When it comes to weight loss, many long for the quick fix. We’re all aware that exercise and a healthy diet are our best bets, but are there any silver bullets?

One of the hottest weight-loss trends today is including cinnamon and honey in your daily diet.

People mix this combo into their tea, eat it straight, or use it as a topping for cereal and other foods. But can you really lose weight just by eating cinnamon and honey?

Aromatic and flavorful cinnamon is at least as old as recorded history. Ancient Egyptians used it for embalming, and by the time of the Roman Empire, it was over 15 times more expensive than silver.

A number of medicinal properties are associated with cinnamon. Research shows that it has antimicrobial — as well as antiparasitic — effects.

It also contains antioxidants, can aid wound healing, and may even lower blood pressure and cholesterol.

TRUE CINNAMON

Ceylon cinnamon is also known as true cinnamon, Sri Lankan cinnamon, and Mexican cinnamon. It’s taken from the inner bark of an evergreen tree commonly grown in Sri Lanka. The country was known as Ceylon when it was under colonial control.

The very word “honey” is associated with love, vitality, and health. In fact, honey does have many healthful properties. Most of these health benefits are specific to raw, or unpasteurized, honey. For optimal health benefits, it’s best to keep raw honey in its most raw form. Heating will change the nature it.

For starters, honey is an antimicrobial agent when applied topically. Because of its thickness, low pH, and the hydrogen peroxide produced by its enzymes, it can prevent bacterial infection,

In fact, research shows that it’s highly effective at treating wound infections. It’s good for treating burns.

It’s also as effective a cough suppressant as some over-the-counter medications, including diphenhydramine (Benadryl) and dextromethorphan (Vicks DayQuil Cough).

However, like cinnamon, there’s little research to support taking it for weight loss.

NOT ALL HONEY IS EQUAL Tualang, Manuka, Ulmo, and Slovenian honeys may have health benefits superior to those of other kinds of honey. Most can be purchased at health food stores or online.

While claims abound about the pound-shedding properties of cinnamon and honey, research on this combination is slim. Some studies show promise.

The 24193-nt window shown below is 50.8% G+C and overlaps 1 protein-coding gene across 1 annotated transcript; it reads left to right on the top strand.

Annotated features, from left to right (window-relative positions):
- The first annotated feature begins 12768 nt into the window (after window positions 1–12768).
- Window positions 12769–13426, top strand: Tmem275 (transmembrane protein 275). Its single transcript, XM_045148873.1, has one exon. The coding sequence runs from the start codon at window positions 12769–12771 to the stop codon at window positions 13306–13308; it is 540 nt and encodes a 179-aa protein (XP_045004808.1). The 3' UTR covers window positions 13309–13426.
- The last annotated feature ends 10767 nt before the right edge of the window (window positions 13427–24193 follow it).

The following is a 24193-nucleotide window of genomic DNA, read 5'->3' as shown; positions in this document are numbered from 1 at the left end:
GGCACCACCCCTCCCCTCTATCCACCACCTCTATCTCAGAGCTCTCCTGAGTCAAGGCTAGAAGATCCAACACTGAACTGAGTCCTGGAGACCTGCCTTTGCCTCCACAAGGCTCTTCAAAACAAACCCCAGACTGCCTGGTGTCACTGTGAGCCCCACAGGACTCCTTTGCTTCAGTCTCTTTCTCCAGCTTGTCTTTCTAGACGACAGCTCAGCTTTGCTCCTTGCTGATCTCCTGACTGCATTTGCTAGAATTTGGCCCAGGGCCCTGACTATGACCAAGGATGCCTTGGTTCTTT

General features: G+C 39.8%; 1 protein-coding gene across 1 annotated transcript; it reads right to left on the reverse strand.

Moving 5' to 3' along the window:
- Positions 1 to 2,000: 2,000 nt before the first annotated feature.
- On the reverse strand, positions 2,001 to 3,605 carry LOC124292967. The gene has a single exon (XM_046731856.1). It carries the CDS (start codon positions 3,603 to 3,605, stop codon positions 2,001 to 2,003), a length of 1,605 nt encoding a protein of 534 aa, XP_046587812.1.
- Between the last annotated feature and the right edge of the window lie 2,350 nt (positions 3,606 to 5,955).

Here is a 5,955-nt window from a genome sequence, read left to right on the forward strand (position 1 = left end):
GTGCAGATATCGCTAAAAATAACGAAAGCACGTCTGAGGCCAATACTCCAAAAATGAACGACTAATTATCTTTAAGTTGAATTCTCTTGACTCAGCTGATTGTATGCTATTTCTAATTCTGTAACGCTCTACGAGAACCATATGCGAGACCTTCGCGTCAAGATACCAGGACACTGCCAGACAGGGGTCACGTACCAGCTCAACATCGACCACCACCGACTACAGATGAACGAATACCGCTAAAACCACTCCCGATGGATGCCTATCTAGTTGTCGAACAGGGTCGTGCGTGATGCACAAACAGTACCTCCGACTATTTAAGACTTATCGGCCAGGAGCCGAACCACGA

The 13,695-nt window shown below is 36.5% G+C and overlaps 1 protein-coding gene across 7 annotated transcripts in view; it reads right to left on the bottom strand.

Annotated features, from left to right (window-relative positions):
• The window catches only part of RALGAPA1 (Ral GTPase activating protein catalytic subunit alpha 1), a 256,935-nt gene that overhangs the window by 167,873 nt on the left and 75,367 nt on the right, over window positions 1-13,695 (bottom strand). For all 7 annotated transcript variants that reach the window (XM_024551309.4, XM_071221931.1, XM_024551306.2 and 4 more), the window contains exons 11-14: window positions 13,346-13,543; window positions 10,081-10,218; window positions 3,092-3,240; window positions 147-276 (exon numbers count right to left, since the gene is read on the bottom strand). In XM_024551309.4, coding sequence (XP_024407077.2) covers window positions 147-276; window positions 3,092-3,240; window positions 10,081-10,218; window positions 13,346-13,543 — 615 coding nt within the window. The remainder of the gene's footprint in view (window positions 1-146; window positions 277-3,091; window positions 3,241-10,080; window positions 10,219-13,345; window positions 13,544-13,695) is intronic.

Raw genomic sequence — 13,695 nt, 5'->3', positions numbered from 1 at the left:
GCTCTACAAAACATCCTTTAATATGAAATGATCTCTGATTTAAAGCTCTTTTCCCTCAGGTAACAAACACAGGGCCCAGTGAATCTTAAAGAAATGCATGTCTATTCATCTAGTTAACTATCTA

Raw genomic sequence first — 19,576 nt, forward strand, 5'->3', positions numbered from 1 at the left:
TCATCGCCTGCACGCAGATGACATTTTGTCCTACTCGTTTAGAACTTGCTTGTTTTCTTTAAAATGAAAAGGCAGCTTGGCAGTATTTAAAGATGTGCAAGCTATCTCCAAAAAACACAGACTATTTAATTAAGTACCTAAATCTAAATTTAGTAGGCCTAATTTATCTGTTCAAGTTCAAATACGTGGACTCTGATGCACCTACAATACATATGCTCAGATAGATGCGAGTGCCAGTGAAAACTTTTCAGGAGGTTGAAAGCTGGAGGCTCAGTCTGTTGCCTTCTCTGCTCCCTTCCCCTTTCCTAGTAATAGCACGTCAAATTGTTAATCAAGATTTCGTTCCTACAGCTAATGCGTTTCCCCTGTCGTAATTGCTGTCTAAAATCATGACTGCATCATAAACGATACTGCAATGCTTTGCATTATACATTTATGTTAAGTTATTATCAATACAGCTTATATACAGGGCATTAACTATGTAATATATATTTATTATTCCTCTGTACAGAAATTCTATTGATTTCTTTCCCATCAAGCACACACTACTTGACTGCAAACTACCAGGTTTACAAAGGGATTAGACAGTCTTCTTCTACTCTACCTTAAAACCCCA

For example, a 2017 study found that the compound cinnamaldehyde may activate thermogenesis. During thermogenesis, your body creates heat — and burns calories in the process.

A 2011 study found that replacing sucrose with honey can help prevent weight gain. Another study from 2010 showed that honey can activate hormones that suppress the appetite.

However, no studies prove conclusively that cinnamon and honey can help you lose weight.

One common type of cinnamon, Cassia cinnamon, contains significant amounts of coumarin. Found in many plants, coumarin can be used to treat edema, or water retention.

Germany’s Federal Institute for Risk Assessment reports that even small doses of coumarin, taken for more than two weeks, can cause liver damage. People who already have liver disease are at an even higher risk of liver damage.

Does this mean you should avoid cinnamon? No, it doesn’t.

However, if you’re taking cinnamon with honey daily, make sure you’re using Ceylon cinnamon. It contains far lower concentrations of coumarin.

In powdered form, it’s impossible to tell the two spices apart. To ensure you’re using Ceylon cinnamon, you may need to purchase it from a specialty spice purveyor, natural foods store, or Mexican market.

While the jury’s still out when it comes to weight loss, a daily dose of the mix — one teaspoon of honey and 1/2 teaspoon of cinnamon in a cup of green tea or drizzled over a banana — will at least taste good. Check out some evidence-backed tips for fast weight loss here.

Try it now: Shop for cinnamon, including Ceylon cinnamon. Also shop for raw honey, including raw Tualang honey, raw Manuka honey, and raw Ulmo honey.